“This scholarly work fills in much missing history about two of America’s most important industries, electricity and natural gas.”
– Joseph A. Pratt, NEH-Cullen Professor of History and Business, University of Houston
“An engaging look back at the market and political development of the U.S. energy industry. Industry and policymakers will benefit from reading this book.”
– Dr. Robert Peltier, PE, Editor-in-Chief, POWER magazine
Book 1, Capitalism at Work: Business, Government, and Energy, provided a worldview of market-based versus political business, as well as an interpretation of energy sustainability. The present volume (Book 2) examines the individuals and companies that are related to Enron’s prehistory.…
Even if there were a usable model to analyze job creation, we are left with the problem of identifying which jobs are actually “green.” A renewable project can result in the employment of technical personnel trained to specialize in operating or maintaining its technology (whom we presume are green), as well as additional bartenders who will help the workers to enjoy their evenings (harder to classify as green).
The matter is important because any type of governmental or private spending might open up slots for bartenders. Renewable technologies, however, have been viewed as the foundation for a massive increase in skilled workers whose human capital will provide them with higher lifelong earnings.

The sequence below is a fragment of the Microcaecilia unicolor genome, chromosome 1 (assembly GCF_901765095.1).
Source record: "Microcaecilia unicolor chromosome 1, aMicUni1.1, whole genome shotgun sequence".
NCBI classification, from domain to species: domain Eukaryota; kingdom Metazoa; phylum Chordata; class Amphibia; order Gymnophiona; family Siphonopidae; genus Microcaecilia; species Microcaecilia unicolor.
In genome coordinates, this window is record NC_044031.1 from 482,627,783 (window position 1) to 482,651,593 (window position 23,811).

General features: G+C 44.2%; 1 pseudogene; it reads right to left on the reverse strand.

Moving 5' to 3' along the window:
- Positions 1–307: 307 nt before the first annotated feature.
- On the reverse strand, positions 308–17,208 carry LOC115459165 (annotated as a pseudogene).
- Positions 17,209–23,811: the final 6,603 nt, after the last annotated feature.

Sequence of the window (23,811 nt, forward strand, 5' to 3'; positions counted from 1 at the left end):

Two recent studies point up that the choice of definitions can affect estimates of the green workforce, and show that an extremely small fraction of jobs defined as green are in renewables.…
[Ed. note: The following is excerpted from Dr. Michaels’s recent testimony before the Subcommittee on Water and Power. Part II tomorrow will examine how green jobs are defined by their proponents.]
It is rapidly becoming apparent that renewable energy is failing to produce the promise of painless prosperity embodied in “green jobs” that will simultaneously decrease unemployment rates and reduce pollution. Begin with some principles:
1. The proper goal of energy policy is to support the efficient provision of energy.
The lower the cost of energy to the economy, all else equal, the higher will be job creation and economic growth outside of the energy sector. Raising energy costs by forcing the use of uneconomic technologies that create more job slots will have exactly the opposite effect. Put simply, more workers in energy reduce the production of non-energy goods and services.